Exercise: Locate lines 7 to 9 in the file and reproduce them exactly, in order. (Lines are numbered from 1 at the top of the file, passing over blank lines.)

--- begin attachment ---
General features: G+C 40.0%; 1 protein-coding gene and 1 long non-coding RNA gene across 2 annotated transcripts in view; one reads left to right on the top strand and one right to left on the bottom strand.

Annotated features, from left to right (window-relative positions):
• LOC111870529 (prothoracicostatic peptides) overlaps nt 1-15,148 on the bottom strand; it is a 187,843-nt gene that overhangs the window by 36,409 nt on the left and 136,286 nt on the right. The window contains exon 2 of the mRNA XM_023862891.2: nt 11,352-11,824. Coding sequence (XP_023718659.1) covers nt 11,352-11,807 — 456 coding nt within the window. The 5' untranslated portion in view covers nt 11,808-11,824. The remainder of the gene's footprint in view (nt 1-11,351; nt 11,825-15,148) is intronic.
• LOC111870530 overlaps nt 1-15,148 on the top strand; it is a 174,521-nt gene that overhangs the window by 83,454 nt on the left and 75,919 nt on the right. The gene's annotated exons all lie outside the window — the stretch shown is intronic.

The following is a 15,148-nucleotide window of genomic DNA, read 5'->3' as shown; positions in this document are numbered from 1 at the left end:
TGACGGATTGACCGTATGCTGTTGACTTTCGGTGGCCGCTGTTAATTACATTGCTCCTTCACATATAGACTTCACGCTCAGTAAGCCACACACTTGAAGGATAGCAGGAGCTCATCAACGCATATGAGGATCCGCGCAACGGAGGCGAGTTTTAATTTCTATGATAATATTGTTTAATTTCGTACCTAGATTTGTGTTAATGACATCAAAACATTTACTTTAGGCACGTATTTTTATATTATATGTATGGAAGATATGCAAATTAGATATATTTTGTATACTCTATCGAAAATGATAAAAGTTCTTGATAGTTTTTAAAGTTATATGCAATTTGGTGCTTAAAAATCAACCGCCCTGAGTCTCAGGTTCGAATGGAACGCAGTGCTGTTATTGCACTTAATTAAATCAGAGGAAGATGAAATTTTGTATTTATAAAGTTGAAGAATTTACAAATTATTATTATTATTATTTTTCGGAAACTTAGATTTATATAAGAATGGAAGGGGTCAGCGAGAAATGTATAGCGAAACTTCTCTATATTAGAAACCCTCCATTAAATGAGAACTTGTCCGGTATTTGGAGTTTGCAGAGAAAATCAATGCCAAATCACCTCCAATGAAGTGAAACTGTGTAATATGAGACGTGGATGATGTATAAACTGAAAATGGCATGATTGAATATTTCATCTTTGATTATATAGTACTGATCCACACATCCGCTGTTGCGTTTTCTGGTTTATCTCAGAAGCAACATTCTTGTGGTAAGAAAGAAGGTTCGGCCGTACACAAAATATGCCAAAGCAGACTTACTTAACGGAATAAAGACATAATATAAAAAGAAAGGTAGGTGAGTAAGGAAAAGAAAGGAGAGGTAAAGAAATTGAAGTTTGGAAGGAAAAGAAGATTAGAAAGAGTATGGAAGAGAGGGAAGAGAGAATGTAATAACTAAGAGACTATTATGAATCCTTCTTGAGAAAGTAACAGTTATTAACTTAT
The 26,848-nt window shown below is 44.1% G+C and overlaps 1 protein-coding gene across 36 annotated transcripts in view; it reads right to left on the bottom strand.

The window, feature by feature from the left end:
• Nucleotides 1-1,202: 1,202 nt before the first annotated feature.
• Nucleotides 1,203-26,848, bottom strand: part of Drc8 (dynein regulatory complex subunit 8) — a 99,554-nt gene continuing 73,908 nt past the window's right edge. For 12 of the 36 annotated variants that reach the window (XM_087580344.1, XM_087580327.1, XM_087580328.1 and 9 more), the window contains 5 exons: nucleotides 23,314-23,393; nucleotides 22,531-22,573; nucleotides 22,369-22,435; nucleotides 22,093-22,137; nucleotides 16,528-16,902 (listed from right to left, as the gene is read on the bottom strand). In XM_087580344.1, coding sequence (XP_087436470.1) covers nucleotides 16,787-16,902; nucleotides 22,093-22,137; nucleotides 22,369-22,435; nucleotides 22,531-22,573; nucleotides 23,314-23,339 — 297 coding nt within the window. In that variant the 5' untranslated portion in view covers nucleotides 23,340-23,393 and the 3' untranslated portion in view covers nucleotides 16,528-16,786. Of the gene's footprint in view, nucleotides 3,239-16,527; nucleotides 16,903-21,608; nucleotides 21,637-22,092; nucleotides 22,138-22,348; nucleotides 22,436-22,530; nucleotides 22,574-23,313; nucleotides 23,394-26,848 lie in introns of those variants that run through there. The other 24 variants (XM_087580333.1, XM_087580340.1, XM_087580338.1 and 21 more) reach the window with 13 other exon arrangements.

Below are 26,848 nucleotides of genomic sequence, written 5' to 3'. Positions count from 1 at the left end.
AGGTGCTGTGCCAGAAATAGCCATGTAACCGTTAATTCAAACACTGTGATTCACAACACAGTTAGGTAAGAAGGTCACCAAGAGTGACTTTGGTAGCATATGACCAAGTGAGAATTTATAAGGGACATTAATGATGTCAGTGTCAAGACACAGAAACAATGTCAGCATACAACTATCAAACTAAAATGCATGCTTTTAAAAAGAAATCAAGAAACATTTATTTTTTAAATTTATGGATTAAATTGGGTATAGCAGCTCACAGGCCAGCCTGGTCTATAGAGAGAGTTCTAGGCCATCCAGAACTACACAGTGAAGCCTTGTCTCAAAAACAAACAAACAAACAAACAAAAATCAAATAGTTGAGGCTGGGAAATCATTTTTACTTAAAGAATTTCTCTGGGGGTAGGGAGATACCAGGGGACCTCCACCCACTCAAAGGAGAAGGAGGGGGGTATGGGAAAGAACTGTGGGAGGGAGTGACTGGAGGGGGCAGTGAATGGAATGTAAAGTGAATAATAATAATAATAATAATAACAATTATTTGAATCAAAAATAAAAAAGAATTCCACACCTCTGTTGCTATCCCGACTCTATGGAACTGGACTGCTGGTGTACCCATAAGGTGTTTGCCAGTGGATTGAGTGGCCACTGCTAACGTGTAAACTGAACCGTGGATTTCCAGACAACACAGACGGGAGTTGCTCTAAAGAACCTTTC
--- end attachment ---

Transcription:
The 26,848-nt window shown below is 44.1% G+C and overlaps 1 protein-coding gene across 36 annotated transcripts in view; it reads right to left on the bottom strand.

The window, feature by feature from the left end:
• Nucleotides 1-1,202: 1,202 nt before the first annotated feature.